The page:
Trump offered no evidence for his claim that Sanders was somehow being victimized by the Democratic Party establishment. But, Friday’s tweet is in keeping with Trump’s long-held public position that Sanders, an avowed democratic socialist in the midst of his second run for president since 2016, is being purposely discriminated against by the powers-that-be within the Democratic Party.
It is true that — thanks to leaked emails published on WikiLeaks following a Russian hack of the Democratic National Committee server during the 2016 election, several DNC staffers were plotting to weaken Sanders in hopes of helping Hillary Clinton win the Democratic nomination. Those disclosures led to a house cleaning within the DNC — and a healthy amount of skepticism toward the party apparatus from the Bernie people.
Trump has kept that drumbeat going for years. And now he has taken to suggesting Sanders is being robbed again although, unlike 2016, there is no evidence that Democratic Party officials are doing anything untoward to hurt the Vermont senator or help his rivals.
So, why? Why does Trump, who can say an unkind word about almost anyone, seem to regularly step into the fray to advocate for Sanders? Well, a few options:
1) It’s a political strategy: Trump and his close associates believe Sanders, a democratic socialist who has pushed for massive increases in federal spending on everything from the environment to health care, is the easiest of the Democrats for the incumbent to beat. So, why not try to help Sanders win the nomination by stoking outrage amongst his supporters over the idea that there is some grand effort within the party structure to keep their guy from winning? Makes sense, right? After all, that’s clearly what Trump was trying to do with that 2016 tweet; he could have just as easily tweeted: “Hey Bernie, run as an independent so you split the vote three ways and make it easier for me to win!”
2) Trump just loves a good conspiracy theory: Trump’s political career was launched by promoting a debunked conspiracy theory — that Barack Obama was not born in the United States. And, throughout both his candidacy and his presidency, he has regularly embraced conspiracy theories about illegal voting, spying and lots and lots of other things. He’s someone who likes to play the victim, likes to believe that any struggles he has aren’t a result of his own shortcomings but rather because, well, everyone is against him. The idea that Sanders is the victim of such a broad-scale conspiracy then appeals directly to Trump’s most basic instincts. If you believe that the world — and especially the political world — are governed by conspiracies, what’s one more to throw on the pile?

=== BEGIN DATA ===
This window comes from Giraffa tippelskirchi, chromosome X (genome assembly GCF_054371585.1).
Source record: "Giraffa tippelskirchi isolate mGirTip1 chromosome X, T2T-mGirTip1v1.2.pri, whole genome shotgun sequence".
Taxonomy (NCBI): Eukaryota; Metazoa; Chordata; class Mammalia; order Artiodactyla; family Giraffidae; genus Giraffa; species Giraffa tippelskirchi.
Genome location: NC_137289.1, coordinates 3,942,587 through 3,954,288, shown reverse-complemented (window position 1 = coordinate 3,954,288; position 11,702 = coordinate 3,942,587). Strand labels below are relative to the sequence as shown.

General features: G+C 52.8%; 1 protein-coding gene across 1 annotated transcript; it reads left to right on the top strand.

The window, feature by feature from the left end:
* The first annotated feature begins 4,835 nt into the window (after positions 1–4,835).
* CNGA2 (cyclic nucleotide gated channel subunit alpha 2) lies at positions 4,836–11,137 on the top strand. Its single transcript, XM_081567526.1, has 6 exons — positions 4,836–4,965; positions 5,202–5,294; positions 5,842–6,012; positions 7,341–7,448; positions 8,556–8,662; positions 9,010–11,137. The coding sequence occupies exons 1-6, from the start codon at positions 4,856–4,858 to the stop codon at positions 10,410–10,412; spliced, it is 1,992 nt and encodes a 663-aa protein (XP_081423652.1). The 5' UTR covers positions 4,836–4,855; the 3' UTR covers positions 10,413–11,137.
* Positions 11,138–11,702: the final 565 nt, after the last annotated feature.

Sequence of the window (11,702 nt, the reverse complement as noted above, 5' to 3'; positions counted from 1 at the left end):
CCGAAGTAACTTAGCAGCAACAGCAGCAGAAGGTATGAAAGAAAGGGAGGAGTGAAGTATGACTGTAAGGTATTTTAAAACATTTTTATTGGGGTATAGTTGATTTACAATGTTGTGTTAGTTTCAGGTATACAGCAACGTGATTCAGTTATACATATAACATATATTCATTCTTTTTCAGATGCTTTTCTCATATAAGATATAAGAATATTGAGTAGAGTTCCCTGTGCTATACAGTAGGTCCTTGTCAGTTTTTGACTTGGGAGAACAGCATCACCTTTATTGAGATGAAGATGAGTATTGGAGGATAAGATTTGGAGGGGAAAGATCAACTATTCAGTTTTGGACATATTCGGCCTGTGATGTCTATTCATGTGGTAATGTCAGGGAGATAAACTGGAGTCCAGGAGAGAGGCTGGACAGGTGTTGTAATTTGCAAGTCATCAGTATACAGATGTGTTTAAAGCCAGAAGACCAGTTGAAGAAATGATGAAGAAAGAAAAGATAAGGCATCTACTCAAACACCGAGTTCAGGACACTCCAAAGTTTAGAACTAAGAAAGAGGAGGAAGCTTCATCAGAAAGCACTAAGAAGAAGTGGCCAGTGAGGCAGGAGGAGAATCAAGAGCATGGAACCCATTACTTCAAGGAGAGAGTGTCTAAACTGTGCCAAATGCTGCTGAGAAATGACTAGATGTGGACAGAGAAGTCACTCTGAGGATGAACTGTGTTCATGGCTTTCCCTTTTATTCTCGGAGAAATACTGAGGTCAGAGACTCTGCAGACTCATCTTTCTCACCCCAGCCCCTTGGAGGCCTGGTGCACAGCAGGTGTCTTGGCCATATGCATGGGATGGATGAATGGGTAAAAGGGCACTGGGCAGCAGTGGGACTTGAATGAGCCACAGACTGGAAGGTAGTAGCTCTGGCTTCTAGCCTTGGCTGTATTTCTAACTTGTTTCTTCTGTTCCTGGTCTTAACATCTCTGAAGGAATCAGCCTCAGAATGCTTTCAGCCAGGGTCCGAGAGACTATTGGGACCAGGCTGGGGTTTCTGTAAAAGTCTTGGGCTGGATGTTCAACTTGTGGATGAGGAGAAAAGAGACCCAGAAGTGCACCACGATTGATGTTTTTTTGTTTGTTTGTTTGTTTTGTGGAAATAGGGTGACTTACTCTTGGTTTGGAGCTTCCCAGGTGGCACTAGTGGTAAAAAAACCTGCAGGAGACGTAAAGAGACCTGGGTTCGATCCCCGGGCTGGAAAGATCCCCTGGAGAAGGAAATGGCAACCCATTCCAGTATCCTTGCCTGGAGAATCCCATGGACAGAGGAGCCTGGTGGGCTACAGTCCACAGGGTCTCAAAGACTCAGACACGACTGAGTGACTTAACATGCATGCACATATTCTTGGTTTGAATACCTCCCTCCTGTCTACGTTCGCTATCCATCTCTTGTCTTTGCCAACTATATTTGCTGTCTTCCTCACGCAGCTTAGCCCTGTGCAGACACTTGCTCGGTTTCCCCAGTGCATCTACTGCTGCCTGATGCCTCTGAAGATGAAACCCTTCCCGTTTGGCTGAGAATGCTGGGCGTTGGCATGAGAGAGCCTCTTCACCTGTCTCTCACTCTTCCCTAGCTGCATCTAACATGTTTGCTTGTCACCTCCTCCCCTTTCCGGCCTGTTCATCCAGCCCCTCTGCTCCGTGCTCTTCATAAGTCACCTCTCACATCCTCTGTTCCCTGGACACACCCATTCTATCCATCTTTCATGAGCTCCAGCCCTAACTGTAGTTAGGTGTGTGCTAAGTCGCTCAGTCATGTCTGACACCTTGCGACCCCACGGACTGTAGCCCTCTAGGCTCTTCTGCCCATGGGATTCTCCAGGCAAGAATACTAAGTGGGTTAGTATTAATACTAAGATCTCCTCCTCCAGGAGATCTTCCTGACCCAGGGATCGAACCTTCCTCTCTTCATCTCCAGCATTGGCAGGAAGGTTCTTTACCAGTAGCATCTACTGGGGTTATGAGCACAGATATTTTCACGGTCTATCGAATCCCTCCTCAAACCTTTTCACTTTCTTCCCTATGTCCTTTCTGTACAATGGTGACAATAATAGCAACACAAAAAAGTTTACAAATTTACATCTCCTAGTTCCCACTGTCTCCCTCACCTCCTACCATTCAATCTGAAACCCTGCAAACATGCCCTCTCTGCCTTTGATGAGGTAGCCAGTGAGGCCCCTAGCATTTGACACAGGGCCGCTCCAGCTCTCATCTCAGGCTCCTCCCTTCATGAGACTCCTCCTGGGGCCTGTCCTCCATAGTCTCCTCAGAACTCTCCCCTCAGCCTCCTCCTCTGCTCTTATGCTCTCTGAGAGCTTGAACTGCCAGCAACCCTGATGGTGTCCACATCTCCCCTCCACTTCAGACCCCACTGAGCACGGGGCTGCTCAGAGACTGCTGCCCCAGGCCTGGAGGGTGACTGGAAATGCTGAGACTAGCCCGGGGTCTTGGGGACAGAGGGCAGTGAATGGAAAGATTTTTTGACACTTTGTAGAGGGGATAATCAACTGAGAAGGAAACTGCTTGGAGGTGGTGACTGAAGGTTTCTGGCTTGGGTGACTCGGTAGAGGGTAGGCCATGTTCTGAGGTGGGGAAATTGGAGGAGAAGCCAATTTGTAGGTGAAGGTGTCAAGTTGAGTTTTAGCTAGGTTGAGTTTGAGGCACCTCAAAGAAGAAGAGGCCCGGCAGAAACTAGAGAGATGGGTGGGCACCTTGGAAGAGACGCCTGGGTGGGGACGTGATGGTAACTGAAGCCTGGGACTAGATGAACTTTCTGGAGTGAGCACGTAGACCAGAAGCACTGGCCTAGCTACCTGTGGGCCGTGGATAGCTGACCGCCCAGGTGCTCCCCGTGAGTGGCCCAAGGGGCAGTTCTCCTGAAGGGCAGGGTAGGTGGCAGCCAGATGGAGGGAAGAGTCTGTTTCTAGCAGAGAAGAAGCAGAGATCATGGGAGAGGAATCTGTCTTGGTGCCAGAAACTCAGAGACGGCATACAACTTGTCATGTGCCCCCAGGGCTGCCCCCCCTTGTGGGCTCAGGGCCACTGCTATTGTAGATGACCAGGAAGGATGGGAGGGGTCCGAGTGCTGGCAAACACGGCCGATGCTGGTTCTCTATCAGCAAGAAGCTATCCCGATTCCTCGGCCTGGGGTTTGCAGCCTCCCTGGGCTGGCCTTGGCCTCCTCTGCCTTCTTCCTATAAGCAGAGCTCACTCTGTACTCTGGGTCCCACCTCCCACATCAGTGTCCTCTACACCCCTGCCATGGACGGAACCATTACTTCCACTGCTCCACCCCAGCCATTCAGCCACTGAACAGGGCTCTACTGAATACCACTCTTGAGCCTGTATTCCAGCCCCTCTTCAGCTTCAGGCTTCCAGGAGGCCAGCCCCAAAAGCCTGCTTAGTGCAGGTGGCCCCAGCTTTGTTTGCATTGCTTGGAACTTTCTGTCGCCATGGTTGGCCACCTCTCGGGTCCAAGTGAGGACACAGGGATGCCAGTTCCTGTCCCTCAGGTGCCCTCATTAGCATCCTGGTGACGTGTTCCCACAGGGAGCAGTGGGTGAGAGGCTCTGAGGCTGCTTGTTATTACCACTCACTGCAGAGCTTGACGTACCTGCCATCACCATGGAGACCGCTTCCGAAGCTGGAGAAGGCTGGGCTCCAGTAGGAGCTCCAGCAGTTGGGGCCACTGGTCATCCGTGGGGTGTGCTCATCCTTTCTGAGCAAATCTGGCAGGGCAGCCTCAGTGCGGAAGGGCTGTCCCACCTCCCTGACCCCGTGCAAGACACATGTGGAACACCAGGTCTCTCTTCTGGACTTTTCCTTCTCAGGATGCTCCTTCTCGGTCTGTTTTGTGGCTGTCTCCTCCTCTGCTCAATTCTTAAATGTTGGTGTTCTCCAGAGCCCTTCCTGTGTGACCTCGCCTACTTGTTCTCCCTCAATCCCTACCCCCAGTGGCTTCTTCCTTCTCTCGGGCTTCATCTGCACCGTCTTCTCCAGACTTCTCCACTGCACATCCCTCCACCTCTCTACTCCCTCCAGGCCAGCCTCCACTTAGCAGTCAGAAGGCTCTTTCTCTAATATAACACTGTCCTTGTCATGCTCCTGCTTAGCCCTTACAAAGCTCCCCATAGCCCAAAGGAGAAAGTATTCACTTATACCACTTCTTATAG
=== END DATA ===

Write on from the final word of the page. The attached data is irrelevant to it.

3) Kindred spirits: It’s uniquely possible that Trump sees some of himself in Sanders — a total political outsider who has long been mocked and dismissed by the so-called elites within the party. Sanders’ ability to bend the party to his will over these past four years (“Medicare for All,” etc.) is also similar to Trump’s hostile takeover of the GOP in 2016. Trump truly does hate people who think they are better than him. And he loves to prove them wrong. Which you can see him believing Sanders is doing, too.
What’s the real reason for Trump’s regular attempts to draw attention to alleged conspiracies being conducted to hurt Sanders? It’s probably pure political calculation — mostly because that’s what Trump has always specialized in. He does what’s good for him first, second and third. And it’s easy to see why Trump believes Bernie is the most beatable of the Democratic field.
Of course, there’s a bit of be-careful-what-you-wish-for here — and no one should know that better than Trump himself who was widely written off as totally beatable by Democrats in 2016.